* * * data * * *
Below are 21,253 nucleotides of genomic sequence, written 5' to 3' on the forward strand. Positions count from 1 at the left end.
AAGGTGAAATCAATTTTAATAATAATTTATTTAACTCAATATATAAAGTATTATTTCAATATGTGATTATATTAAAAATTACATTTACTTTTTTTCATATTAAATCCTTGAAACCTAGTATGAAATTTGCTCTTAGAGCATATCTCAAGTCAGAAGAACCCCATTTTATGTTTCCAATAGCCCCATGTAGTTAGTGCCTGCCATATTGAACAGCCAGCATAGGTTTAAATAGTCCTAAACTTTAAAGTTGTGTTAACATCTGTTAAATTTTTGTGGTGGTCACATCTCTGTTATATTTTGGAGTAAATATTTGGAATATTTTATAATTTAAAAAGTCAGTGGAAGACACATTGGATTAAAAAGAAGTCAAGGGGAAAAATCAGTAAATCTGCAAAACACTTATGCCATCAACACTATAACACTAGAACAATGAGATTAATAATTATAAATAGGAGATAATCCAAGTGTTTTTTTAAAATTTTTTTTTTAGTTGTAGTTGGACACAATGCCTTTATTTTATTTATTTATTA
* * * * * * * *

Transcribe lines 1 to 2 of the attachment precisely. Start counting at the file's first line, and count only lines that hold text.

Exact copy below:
Below are 21,253 nucleotides of genomic sequence, written 5' to 3' on the forward strand. Positions count from 1 at the left end.
AAGGTGAAATCAATTTTAATAATAATTTATTTAACTCAATATATAAAGTATTATTTCAATATGTGATTATATTAAAAATTACATTTACTTTTTTTCATATTAAATCCTTGAAACCTAGTATGAAATTTGCTCTTAGAGCATATCTCAAGTCAGAAGAACCCCATTTTATGTTTCCAATAGCCCCATGTAGTTAGTGCCTGCCATATTGAACAGCCAGCATAGGTTTAAATAGTCCTAAACTTTAAAGTTGTGTTAACATCTGTTAAATTTTTGTGGTGGTCACATCTCTGTTATATTTTGGAGTAAATATTTGGAATATTTTATAATTTAAAAAGTCAGTGGAAGACACATTGGATTAAAAAGAAGTCAAGGGGAAAAATCAGTAAATCTGCAAAACACTTATGCCATCAACACTATAACACTAGAACAATGAGATTAATAATTATAAATAGGAGATAATCCAAGTGTTTTTTTAAAATTTTTTTTTTAGTTGTAGTTGGACACAATGCCTTTATTTTATTTATTTATTA